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Noun as divine epithet in Greek and Indo-European religious language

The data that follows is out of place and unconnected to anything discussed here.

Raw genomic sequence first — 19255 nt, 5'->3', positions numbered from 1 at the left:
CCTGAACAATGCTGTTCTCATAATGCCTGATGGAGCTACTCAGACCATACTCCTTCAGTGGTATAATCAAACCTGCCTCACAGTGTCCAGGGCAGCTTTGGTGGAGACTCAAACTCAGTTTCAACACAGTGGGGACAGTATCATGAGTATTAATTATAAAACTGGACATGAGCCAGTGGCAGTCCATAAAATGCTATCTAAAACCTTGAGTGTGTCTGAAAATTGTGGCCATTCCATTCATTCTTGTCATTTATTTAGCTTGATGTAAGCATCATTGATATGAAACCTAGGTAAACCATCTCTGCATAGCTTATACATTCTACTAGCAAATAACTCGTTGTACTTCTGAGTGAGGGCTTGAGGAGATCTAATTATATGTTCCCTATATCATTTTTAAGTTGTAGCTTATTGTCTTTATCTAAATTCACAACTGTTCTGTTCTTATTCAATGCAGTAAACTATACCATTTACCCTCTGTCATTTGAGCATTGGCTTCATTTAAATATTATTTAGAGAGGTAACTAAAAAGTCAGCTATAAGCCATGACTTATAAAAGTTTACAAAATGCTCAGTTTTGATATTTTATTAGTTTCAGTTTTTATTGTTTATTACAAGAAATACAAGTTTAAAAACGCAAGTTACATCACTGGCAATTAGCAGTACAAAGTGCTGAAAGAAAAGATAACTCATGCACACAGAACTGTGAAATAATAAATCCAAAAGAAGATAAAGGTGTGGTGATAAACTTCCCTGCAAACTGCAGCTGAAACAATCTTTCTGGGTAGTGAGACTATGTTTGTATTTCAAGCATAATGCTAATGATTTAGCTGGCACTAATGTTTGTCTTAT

In Greek religious language, there is a pattern of divine epithet use consisting in the apposition of a noun - and not an adjective - to the deity's name. A few examples: Aphrodite Psithuros 'Whisper', Demeter Homonoia 'Concord', Artemis Eupraxia 'Welfare', Athena Nike 'Victory', Zeus Keraunos 'Lightning Bolt', Apollo šKoruthos 'elm'. This type of noun apposition is of Indo-European age, as is shown both by Vedic Sanskrit, where is fairly common to find words such as vrshabhá- 'bull', ketú- 'banner', ánika- 'face' in apposition to the god's name, and by Latin, e.g. Jupiter Libertas 'Liberty', Jupiter Juuentus 'Youth', Jupiter Fulmen 'Lightning'. I shall try to show that this type of concrete and abstract noun apposition may be compared to another two noun apposition types, both of them with Indo-European parallels: (i) generic appelatives such as Gk. theos, Skt. devá-, Lat. Deus 'god'; (ii) divine names used as epiclesis, e.g. Artemis Eileithyia, Zeus Ares, Aphrodite Hera, Rigvedic Agni Brhaspati, Oscan Jupiter Liber (iúveís lúvfreís). This project aims to give an exhaustive account of all Greek examples (from Mycenaean to Hellenistic Greek) and compare them with the relevant material drawn from the major Indo-European traditions (Indo-Iranian, Italic, Anatolian). In addition to this, I shall put forward a unified linguistic explanation (in semantic, syntactic, and pragmatic terms) for the three types of noun apposition under consideration, drawing upon the most recent linguistic theories on the issue. (AU)

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